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It's Just Politics
Fri September 14, 2012
A mixed reaction from Republicans over Snyder's Blue Cross Blue Shield overhaul
This week on It's Just Politics it’s all about the Blues. Blue Cross Blue Shield, that is. BCBS is, by far, the state’s largest health insurance company. It’s also a state government creation; created by state law. It has its own law, separate from all other insurance companies because it is Michigan’s “insurer of last resort,” meaning that Blue Cross has to take everyone who applies. Its mission: to make sure everyone who wants or needs health insurance in Michigan can get it. This means BCBS has to take everyone, regardless of age or pre-existing conditions. Blue Cross says that actually puts them at a disadvantage when it comes to competing with other for-profit insurance companies that can be more selective in accepting - or rejecting - people who apply for coverage.
But, those for-profit insurance companies don’t quite buy those complaints. BCBS has been giving for-profit insurance company executives heartburn for decades. They resent the Blues’ tax exempt status and all of the other advantages that Blue Cross receives. Conservatives, usually conservative Republicans, have steamed about this state government creation competing so effectively in the private sector. But, all of this is about to change… courtesy of Obamacare.
Under the Affordable Care Act, beginning in 2014, every insurance company will have to accept everyone. So, what does that mean for the mission of the Blues?
It changes everything.
This week, Governor Rick Snyder dropped a bombshell when he announced his plan for an overhaul of the Blues. “Times have changed and if you look at where federal law is going in terms of healthcare, it’s getting much more to an open marketplace where, under federal law, [it] will require companies to provide coverage to individuals, regardless of their health condition,” Snyder said. Once again, Michigan’s Republican governor - supporter of Mitt Romney for President - is saying ‘we’re going ahead with plans to work within this federal healthcare law that you - fellow Republicans - promised to repeal.’ The governor’s plan would make Blue Cross a policy-holder owned not-for-profit company that would be governed by the insurance code.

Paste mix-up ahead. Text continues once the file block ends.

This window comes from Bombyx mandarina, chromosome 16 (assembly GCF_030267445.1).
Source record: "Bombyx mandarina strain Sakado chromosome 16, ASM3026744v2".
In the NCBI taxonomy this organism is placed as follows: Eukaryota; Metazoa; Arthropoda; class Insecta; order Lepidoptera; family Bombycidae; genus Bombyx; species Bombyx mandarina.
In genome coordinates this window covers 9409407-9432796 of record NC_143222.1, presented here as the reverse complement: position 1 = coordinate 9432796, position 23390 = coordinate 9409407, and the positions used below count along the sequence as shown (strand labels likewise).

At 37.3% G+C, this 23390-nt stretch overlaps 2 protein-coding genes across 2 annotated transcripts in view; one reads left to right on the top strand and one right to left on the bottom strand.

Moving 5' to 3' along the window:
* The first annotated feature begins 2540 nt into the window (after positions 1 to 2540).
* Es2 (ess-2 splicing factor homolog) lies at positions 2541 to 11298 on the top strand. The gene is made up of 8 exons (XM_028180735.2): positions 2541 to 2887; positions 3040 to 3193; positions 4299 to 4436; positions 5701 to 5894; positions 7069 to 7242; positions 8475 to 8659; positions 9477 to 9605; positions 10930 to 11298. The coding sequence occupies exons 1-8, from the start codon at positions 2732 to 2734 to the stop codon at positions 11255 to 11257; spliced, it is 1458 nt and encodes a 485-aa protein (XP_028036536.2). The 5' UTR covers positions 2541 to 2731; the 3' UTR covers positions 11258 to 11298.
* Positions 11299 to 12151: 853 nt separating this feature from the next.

These plans to push Blue Cross all the way into the private sector, which Republicans traditionally have wanted, don’t work without Obamacare and the individual mandate. So, it begs the question: what do you want Republicans? Here we have, yet again, another split within the Republican Party about what to do when it comes to the Affordable Care Act. And, remember how the governor called for the Legislature to move ahead with the online insurance exchanges – Travelocity or Orbitz, of sorts, for people to buy coverage - that passed the state Senate, but stalled in the state House, where a critical mass of Republicans said, ‘No, let’s wait until after the November election.’
Now, the governor’s not putting Republicans into the same box on Blues reform. He says no direct action before the election. But there will be hearings. And the governor does want things to start happening shortly after the election. But, it sort of seems as if Governor Snyder is betting on Mitt Romney – whom he has endorsed - losing in November; betting on Republicans failing to win both chambers of Congress. Well, the governor says ‘not necessarily.’ “I didn’t see the point of waiting. Things could dramatically change in November, but if you look at the normal legislative process, it’s likely this wouldn’t show up on my desk until after the elections,” Snyder said.
For-profit insurance companies are not jumping up and down with glee over this proposal. They say Blues reform that doesn’t give them a better shot at biting off more of the Blues market share isn’t worth it. The overhaul also doesn’t stop Blue Cross from getting into new lines of insurance and competing with even more insurance companies. And, let’s not forget, for the past 50 years, everyone in Michigan whose name begins with “Attorney General” – Republican and Democrat – has made a career out of battling the Blues over rate hikes. The AG loses that authority if Blue Cross becomes just another insurance company. Attorney General Bill Schuette is a free market Republican, but he doesn’t seem to be feeling the thrill on this proposal.
It’ll certainly be interesting to watch this internal conflict for Republicans: in order for the GOP to get what they want - i.e. the Blues becoming just another market player- Obamacare has to stand.
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